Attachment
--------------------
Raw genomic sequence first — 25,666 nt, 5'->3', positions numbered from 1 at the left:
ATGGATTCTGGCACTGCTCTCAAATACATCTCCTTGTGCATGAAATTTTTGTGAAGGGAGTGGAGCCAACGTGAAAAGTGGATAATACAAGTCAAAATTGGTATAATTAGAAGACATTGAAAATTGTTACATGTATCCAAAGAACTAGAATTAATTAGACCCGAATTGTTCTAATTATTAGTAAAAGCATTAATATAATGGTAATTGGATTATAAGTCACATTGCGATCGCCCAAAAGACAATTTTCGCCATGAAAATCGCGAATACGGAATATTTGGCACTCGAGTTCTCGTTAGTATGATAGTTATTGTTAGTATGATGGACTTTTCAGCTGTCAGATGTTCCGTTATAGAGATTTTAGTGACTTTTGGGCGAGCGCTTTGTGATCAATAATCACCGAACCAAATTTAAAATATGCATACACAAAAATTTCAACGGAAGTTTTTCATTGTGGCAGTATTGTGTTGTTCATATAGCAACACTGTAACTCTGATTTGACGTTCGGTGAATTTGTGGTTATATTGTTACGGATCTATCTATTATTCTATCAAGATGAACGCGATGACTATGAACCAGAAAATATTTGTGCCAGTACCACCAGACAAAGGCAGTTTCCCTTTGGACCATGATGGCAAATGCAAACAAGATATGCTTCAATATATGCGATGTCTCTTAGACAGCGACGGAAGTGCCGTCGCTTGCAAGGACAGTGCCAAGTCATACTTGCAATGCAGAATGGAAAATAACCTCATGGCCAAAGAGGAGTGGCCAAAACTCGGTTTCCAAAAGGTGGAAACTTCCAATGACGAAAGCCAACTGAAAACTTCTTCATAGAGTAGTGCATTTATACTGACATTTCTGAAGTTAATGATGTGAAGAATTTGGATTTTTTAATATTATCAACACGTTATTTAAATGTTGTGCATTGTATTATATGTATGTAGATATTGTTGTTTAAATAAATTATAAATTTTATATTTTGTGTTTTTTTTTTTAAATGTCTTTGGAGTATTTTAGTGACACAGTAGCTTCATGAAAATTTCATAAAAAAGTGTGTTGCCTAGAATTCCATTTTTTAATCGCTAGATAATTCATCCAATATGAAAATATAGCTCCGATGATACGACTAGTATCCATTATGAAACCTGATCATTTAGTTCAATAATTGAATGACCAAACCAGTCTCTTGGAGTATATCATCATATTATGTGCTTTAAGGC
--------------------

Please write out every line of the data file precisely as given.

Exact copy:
Raw genomic sequence first — 25,666 nt, 5'->3', positions numbered from 1 at the left:
ATGGATTCTGGCACTGCTCTCAAATACATCTCCTTGTGCATGAAATTTTTGTGAAGGGAGTGGAGCCAACGTGAAAAGTGGATAATACAAGTCAAAATTGGTATAATTAGAAGACATTGAAAATTGTTACATGTATCCAAAGAACTAGAATTAATTAGACCCGAATTGTTCTAATTATTAGTAAAAGCATTAATATAATGGTAATTGGATTATAAGTCACATTGCGATCGCCCAAAAGACAATTTTCGCCATGAAAATCGCGAATACGGAATATTTGGCACTCGAGTTCTCGTTAGTATGATAGTTATTGTTAGTATGATGGACTTTTCAGCTGTCAGATGTTCCGTTATAGAGATTTTAGTGACTTTTGGGCGAGCGCTTTGTGATCAATAATCACCGAACCAAATTTAAAATATGCATACACAAAAATTTCAACGGAAGTTTTTCATTGTGGCAGTATTGTGTTGTTCATATAGCAACACTGTAACTCTGATTTGACGTTCGGTGAATTTGTGGTTATATTGTTACGGATCTATCTATTATTCTATCAAGATGAACGCGATGACTATGAACCAGAAAATATTTGTGCCAGTACCACCAGACAAAGGCAGTTTCCCTTTGGACCATGATGGCAAATGCAAACAAGATATGCTTCAATATATGCGATGTCTCTTAGACAGCGACGGAAGTGCCGTCGCTTGCAAGGACAGTGCCAAGTCATACTTGCAATGCAGAATGGAAAATAACCTCATGGCCAAAGAGGAGTGGCCAAAACTCGGTTTCCAAAAGGTGGAAACTTCCAATGACGAAAGCCAACTGAAAACTTCTTCATAGAGTAGTGCATTTATACTGACATTTCTGAAGTTAATGATGTGAAGAATTTGGATTTTTTAATATTATCAACACGTTATTTAAATGTTGTGCATTGTATTATATGTATGTAGATATTGTTGTTTAAATAAATTATAAATTTTATATTTTGTGTTTTTTTTTTTAAATGTCTTTGGAGTATTTTAGTGACACAGTAGCTTCATGAAAATTTCATAAAAAAGTGTGTTGCCTAGAATTCCATTTTTTAATCGCTAGATAATTCATCCAATATGAAAATATAGCTCCGATGATACGACTAGTATCCATTATGAAACCTGATCATTTAGTTCAATAATTGAATGACCAAACCAGTCTCTTGGAGTATATCATCATATTATGTGCTTTAAGGC